Susan C. Anthony

Susan near where Dennis skied with the wolvesSkiing with the Wolves

January 13, 1990

Dennis was alone at the homestead and I was in Anchorage teaching school when this adventure took place. In Dennis' words:

It was a beautiful day, perfect for cross-country skiing. The snow was silky smooth and my poles made a squeak every time I moved them.

I was about two miles from the cabin, skiing alone. My plan was to ski four miles and then back to the cabin. Suddenly, I noticed motion out of the corner of my eye. I turned and saw three full-grown wolves, 120 to 160 pounds. They were about 100 yards away, trotting along parallel to my course. I stopped and looked closer. I could now see six wolves. They started working their way through sparse brush toward me. I thought it was strange because they could see me. Usually wild animals flee from humans. Did they think I was an animal?

My curiosity was so great that I skied directly toward them to get a better view. I put my ski poles up on my head to look like antlers and wiggled them back and forth. At that point, they started running full out right towards me. I looked to my left and saw another wolf circling around to cut off my escape route. I counted and there were now nine wolves, apparently led by a huge black wolf that held back while the others advanced. A chill ran up my back as I tried to figure out what to do. I didn't have a gun and there were no trees. There was nobody else within miles.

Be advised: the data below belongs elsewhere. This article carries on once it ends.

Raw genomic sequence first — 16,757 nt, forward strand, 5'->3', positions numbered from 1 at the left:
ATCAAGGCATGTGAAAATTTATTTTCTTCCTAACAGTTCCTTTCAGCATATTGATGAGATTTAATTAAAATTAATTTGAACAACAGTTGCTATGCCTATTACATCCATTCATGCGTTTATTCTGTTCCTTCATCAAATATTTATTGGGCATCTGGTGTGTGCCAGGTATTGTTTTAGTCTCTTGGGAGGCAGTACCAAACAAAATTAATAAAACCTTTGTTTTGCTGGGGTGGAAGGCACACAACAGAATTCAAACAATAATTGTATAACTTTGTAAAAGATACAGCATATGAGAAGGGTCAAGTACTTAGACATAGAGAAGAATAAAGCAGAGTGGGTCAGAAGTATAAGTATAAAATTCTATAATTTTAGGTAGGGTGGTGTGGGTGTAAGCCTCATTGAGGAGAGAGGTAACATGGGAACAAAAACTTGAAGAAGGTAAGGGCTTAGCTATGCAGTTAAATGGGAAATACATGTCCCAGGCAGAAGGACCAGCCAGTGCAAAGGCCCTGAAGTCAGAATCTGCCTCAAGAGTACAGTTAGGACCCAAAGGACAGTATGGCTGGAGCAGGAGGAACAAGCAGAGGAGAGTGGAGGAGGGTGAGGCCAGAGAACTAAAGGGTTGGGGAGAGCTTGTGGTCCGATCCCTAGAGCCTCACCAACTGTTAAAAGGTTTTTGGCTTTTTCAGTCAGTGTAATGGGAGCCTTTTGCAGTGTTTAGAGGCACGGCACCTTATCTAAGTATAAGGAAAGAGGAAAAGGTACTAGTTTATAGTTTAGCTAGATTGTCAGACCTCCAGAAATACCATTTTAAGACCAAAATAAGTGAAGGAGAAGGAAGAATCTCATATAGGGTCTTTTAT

Suddenly, the leader turned his head and retreated about ten feet. All the others stopped, as if there had been some silent communication. They turned around and ran back to the leader, who continued watching me carefully. I put my hand to my mouth and started howling. They stopped and looked directly at me. By this time, the wolf that had circled around was running as fast as he could to get back to where the others were. I howled several more times before they started to slowly meander away. I continued skiing in the same direction and they paralleled my course at a distance of 300-400 yards. They stayed with me for the next two miles before our paths diverged.

On the trail, there were lots of tracks. One wolf apparently had a cut foot, possibly from running in deep snow.

There has never been a proven case of a wolf attacking a person in North America, although it's probably unwise to pretend to be an animal! The photo shows Susan skiing near where this incident took place. Unfortunately, Dennis didn't have a camera that day.

Go on to read Charged by a Bear
Source:, ┬ęSusan C. Anthony